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An optimistic outlook can actually improve heart health

A new study has found that having an optimistic outlook and staying positive can actually help improve your heart health.

Researchers from Northwestern University found that intervention programs focused on psychological well being helped reduce the risk of cardiovascular disease.

People who are able to maintain a positive attitude are better equipped to stay healthy, exercise more, and eat well.

The study was published in the Journal of the American College of Cardiology.

“We addressed how social environment, psychological well-being and the effectiveness of intervention strategies can help strengthen a patient’s outlook,” said Darwin R. Labarthe, the lead author of the review. “We focused on whether psychological well-being can be consistently related with a reduced risk of heart disease.”

Labarthe and colleagues reviewed past research that associated psychological well being with a reduced risk of heart disease. There have been studies that found that optimism has a significant impact on heart health.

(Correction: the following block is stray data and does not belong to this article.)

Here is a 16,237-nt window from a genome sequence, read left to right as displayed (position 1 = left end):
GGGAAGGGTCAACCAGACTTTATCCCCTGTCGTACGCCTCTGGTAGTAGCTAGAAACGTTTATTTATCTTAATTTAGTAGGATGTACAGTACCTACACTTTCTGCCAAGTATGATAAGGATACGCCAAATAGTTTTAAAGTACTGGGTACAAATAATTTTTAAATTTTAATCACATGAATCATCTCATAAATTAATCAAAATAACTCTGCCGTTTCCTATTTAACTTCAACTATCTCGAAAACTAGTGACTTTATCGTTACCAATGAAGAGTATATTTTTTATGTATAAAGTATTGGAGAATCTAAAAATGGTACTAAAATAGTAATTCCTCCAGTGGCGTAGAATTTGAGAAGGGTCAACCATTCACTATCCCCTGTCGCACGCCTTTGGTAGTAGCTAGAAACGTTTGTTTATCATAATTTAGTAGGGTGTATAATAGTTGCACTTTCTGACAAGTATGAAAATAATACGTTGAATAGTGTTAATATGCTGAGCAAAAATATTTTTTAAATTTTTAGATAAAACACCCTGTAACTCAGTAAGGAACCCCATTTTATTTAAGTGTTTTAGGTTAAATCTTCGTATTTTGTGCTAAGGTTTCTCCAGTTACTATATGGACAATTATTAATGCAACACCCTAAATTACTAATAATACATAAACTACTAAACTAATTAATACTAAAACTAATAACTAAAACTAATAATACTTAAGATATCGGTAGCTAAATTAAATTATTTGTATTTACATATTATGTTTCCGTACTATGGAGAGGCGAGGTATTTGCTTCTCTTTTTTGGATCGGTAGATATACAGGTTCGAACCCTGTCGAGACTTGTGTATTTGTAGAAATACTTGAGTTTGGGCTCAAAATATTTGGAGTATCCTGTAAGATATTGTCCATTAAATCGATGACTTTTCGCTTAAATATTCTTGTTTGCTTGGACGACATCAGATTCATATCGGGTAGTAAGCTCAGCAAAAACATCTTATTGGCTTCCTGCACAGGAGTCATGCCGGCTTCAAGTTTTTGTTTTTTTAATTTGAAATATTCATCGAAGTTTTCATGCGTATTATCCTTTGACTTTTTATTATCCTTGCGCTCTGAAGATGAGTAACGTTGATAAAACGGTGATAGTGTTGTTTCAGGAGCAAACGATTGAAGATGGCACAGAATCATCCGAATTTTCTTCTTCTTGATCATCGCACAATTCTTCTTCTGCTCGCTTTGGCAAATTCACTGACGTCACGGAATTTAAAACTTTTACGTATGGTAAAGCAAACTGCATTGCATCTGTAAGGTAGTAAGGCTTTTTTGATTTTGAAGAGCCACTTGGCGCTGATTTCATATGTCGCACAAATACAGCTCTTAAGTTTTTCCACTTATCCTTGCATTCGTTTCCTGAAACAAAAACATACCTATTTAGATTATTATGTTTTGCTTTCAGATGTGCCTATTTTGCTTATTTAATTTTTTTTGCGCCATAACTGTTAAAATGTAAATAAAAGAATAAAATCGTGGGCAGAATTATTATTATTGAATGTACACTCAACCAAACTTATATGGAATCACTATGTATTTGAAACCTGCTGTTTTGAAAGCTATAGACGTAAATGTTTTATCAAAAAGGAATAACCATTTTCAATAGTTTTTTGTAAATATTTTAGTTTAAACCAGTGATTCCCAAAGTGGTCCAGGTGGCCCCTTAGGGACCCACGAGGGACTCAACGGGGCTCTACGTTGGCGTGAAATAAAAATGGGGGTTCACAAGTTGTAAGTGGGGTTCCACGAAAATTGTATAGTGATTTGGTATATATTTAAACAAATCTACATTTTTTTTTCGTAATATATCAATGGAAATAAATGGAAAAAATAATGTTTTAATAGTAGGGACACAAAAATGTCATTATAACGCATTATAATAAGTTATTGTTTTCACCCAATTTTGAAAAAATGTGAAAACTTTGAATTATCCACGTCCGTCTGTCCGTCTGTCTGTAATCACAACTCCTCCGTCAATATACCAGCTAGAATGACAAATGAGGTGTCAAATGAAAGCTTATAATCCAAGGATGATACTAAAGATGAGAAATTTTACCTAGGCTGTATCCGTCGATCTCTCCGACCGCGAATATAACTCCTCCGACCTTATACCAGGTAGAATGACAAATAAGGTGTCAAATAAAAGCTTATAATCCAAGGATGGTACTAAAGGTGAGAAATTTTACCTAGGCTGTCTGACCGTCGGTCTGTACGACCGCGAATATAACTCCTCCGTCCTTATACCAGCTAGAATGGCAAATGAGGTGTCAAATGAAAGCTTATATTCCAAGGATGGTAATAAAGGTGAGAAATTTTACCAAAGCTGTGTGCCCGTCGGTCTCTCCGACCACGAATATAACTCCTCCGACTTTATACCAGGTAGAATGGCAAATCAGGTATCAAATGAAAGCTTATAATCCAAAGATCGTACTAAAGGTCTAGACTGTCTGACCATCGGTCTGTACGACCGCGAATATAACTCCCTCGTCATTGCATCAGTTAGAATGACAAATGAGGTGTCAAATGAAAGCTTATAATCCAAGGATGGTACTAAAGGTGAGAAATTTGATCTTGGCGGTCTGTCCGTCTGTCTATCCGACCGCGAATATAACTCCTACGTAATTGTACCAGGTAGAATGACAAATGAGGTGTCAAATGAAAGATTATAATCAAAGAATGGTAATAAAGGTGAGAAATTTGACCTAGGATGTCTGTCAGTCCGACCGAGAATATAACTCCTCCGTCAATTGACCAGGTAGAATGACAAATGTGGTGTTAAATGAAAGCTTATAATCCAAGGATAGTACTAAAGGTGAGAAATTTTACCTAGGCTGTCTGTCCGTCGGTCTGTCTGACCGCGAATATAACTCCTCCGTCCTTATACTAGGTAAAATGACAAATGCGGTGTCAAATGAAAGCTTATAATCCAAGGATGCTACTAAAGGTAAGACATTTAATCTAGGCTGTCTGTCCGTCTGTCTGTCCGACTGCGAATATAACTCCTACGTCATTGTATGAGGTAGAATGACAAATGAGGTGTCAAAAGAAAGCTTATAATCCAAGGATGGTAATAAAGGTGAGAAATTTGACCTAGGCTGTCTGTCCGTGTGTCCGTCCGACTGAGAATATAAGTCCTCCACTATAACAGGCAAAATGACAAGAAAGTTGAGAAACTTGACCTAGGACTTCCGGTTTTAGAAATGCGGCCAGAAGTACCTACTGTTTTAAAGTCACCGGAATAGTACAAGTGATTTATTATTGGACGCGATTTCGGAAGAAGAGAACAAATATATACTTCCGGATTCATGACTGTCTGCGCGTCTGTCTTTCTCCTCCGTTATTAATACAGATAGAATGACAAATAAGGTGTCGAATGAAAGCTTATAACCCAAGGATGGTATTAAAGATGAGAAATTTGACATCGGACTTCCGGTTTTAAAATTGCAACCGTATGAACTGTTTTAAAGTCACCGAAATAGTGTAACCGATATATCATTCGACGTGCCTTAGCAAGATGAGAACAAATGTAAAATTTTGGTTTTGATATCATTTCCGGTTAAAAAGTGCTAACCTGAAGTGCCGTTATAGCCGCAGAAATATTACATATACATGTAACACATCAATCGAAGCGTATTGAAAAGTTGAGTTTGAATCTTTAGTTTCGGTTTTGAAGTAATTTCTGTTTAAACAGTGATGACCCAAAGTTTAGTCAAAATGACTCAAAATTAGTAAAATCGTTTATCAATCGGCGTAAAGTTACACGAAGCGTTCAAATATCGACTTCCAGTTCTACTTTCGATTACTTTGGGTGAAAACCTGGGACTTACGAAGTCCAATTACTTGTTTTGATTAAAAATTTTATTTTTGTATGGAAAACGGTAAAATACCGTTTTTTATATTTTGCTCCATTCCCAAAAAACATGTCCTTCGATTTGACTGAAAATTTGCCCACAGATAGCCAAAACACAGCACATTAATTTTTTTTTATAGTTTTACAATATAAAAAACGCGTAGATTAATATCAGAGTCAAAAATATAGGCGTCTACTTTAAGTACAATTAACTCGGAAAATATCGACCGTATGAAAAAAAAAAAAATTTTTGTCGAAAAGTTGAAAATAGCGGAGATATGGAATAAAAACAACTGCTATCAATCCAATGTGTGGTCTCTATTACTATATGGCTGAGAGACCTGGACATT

For example, one 2017 study found that older women who were more optimistic had a 38 percent reduced risk of mortality from heart disease. There has also been a growing body of evidence suggesting that someone who feels they have a higher purpose is less likely to have a stroke.

After reviewing past research and studies, the researchers found that optimism correlated with a decreased likelihood of smoking, a higher chance of engaging in regular exercise, and maintaining a healthy diet by eating more fruits and vegetables.

In this way, psychological well-being did have an impact on heart health through behavioral changes, having crucial psychological resources like a support system, and improved overall physical health.

“Optimists persevere by using problem-solving and planning strategies to manage stressors,” said Labarthe. “If others are faced with factors out of their control, they begin to shift their goals and use potentially maladaptive coping strategies, which would ultimately result in raising inflammation levels and less favorable overall heart health.”

Intervention programs that target the different lifestyle, behavioral and health aspects of a person’s life may be a worthwhile investment for reducing the risk of heart disease, according to the researchers.

The team discussed the success of mindfulness programs, yoga, and tai-chi which studies have found help reduce anxiety and improve mental well-being.

“It may seem challenging to help patients modify psychological well-being in the face of a new medical diagnosis, but these events can represent a ‘teachable moment,” said Labarthe. “Just having patient-centered discussions surrounding sources of psychological well-being and information about specific activities to promote well-being are a small, but meaningful, part of a patient’s care.”

By Kay Vandette, Staff Writer

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